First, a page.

Ever since I dwelled in the world of natural selection and genetics, there has been one single question that has intrigued my mind perhaps more than anything else. Namely, how does it come about that there is any genetic variation left in traits under persistent and strong directional selection which is expected erode that variation? I guess this was the very reason why I at the first place choose to jump into quantitative genetics, rather than just play around with allozyme allele frequencies and mtDNA sequences – the tools of the trade in population genetics in early 1990′s.
Yet, the problem turns out to be rather hard one to answer, but some progress have been made. Following up our earlier work with collared flycatchers and general review on heritability of fitness characters, Celine has now – with little help from Jim, John and me – produced an empirical analysis of fitness traits using long-term data on red-billed gulls. In a paper published on the pages of Evolution, this study confirms that that the closer the traits association with fitness (i.e. number of offspring recruiting to the breeding population), the lower the heritability of that trait. Moreover, this seems to be at least partly due lowered additive genetic variance in fitness traits, and not because these traits would just harbor disproportionally much environmental variance.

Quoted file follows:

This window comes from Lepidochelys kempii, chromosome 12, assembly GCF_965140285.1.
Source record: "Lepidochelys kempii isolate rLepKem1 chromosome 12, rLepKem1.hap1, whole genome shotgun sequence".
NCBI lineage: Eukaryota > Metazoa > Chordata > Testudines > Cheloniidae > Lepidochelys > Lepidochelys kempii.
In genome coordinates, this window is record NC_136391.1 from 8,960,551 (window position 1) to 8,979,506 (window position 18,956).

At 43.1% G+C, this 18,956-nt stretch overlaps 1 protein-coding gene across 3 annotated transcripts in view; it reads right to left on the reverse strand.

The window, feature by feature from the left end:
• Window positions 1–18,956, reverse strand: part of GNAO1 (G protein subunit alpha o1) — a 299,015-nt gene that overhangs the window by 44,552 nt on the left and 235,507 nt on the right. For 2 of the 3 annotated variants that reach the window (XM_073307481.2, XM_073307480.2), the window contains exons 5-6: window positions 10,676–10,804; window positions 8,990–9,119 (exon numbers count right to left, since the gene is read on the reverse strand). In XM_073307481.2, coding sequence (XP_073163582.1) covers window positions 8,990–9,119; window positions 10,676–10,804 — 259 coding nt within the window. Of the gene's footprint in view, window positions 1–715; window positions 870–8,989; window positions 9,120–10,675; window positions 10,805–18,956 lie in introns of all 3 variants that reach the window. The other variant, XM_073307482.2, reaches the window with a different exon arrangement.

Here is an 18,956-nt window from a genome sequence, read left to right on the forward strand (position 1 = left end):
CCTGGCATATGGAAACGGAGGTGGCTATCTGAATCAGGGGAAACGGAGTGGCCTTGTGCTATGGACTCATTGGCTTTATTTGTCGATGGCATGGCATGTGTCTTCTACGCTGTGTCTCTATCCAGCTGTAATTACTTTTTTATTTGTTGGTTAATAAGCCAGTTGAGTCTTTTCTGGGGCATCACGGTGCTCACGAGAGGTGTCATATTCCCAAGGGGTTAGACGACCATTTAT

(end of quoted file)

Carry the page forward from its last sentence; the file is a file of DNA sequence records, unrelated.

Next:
Céline Teplitsky, James A. Mills, John W. Yarrall, Juha Merilä (2008) Heritability of fitness components in a wild bird population. Evolution (Accepted Article Online: Nov 19 2008 5:51AM). doi: 10.1111/j.1558-5646.2008.00581.x